The election result at Oldham and Royton came as good news to the Labour Party, leading them and much of the media to assume things are not as bad as feared, just some tidying up needing to be done. But Mr. Farage of UKIP has not taken the result in sporting fashion.
Given his pugnacious approach to matters, we might assume sour grapes but to those who like to see what the detail is, he could have a point. If he is even only half right then it will call into question again the postal votes rules and what is going on in many places.
Being ancient and playing the old buffer being one of my key roles I recall a few years back when not long after moving in a nice man from the Lib Dem's called to say he wanted to help and if I agreed he would take care of our postal votes relieving us of the worry.
Not having postal votes I told him that voting was a day out for us but if he wanted to help I would be most grateful if he would personally ensure that at the polling station the toilets were clean and well supplied with paper.
Then just to spread the happy word I rang the local Conservative and Labour Parties to ask if they had a similar service to the Lib Dem's. To my surprise the local paper not long after had a story about a major row over postal votes.
From reports at election times around the country it seems that fiddling the ballot has now become much more common. At the same time the major parties, who must be aware of it, have been reluctant to tackle electoral fraud which seems to be increasing in scale and expertise.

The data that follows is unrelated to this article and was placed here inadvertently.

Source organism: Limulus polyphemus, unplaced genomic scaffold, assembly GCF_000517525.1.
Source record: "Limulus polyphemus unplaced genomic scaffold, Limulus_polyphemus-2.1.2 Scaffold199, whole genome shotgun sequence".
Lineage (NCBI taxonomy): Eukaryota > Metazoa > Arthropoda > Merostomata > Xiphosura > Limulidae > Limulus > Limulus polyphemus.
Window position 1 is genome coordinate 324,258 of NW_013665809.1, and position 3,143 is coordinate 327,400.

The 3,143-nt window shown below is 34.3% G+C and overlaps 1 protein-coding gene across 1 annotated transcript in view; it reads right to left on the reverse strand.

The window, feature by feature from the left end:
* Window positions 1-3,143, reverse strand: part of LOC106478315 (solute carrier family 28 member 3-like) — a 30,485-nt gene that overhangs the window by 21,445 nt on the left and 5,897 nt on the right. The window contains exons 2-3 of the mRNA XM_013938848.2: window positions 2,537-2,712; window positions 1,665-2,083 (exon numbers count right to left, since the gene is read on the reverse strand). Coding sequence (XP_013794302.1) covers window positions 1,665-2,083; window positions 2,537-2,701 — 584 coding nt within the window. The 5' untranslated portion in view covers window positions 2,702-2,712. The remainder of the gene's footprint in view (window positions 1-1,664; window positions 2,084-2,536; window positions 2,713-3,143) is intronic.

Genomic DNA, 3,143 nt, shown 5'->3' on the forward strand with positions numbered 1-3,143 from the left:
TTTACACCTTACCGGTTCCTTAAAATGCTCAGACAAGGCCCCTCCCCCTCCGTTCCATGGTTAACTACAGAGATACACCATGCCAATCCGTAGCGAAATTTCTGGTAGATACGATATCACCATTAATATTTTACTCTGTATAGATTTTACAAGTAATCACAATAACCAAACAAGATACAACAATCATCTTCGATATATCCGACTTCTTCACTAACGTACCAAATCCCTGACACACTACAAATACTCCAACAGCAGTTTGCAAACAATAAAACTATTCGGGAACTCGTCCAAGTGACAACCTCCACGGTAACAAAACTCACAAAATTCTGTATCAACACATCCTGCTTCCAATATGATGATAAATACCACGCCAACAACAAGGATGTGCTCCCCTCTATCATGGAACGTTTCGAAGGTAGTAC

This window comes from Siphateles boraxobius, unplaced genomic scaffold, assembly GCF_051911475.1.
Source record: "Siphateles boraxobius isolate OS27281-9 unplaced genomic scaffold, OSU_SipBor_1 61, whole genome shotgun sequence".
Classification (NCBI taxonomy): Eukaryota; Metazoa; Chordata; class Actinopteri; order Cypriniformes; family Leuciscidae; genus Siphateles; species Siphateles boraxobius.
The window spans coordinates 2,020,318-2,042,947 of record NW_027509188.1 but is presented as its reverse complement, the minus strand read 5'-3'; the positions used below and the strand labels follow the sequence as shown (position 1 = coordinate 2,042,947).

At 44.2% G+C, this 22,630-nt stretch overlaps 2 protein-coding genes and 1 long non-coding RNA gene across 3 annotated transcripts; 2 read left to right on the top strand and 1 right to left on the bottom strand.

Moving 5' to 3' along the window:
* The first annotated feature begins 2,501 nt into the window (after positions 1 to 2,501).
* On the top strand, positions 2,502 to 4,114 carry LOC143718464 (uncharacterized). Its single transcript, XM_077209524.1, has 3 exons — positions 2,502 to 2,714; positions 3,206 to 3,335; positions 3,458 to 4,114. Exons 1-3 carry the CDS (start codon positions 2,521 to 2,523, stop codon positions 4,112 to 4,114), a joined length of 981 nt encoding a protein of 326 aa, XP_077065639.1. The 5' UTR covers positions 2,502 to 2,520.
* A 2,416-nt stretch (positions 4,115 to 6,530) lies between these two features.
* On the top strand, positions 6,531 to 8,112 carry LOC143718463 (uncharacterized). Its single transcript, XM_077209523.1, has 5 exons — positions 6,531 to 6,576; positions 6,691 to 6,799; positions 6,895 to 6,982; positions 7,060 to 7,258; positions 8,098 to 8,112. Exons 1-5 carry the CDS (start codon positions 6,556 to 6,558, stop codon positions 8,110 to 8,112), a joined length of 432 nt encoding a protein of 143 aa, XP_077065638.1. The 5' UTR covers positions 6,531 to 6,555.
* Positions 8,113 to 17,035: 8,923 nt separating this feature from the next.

More of concern appears to be the lack of willingness on the part of The Electoral Commission to be robust and enquiring when there are suggestions of malpractice or cause for asking questions. It seems to have become more of a public relations outfit for our government rather than a disciplinary body.
Looking at the Oldham and Royton figures from long experience they could be explained by Labour having a strong and respected local man. If he was able to call up enough foot sloggers to get the vote out, then it could account for the result. But if these factors are not critical then the figures do not look right to me.
Even so, if the postal and false vote rackets were used, either this was on a large scale which would be very worrying, or if on a smaller scale it seems that Labour would have still won. The worst scenario is that in some wards there was fraud but it turns out not to have been needed.
What might one former Oldham MP, Winston Churchill above, have made of it? Short shrift is probably the answer. Should the consequences of this and any findings of fraud result in another bye-election, then Labour will have shot itself in the foot yet again.
The real lesson to learn is how to stop what looks to be increasing and endemic fraud in many urban areas.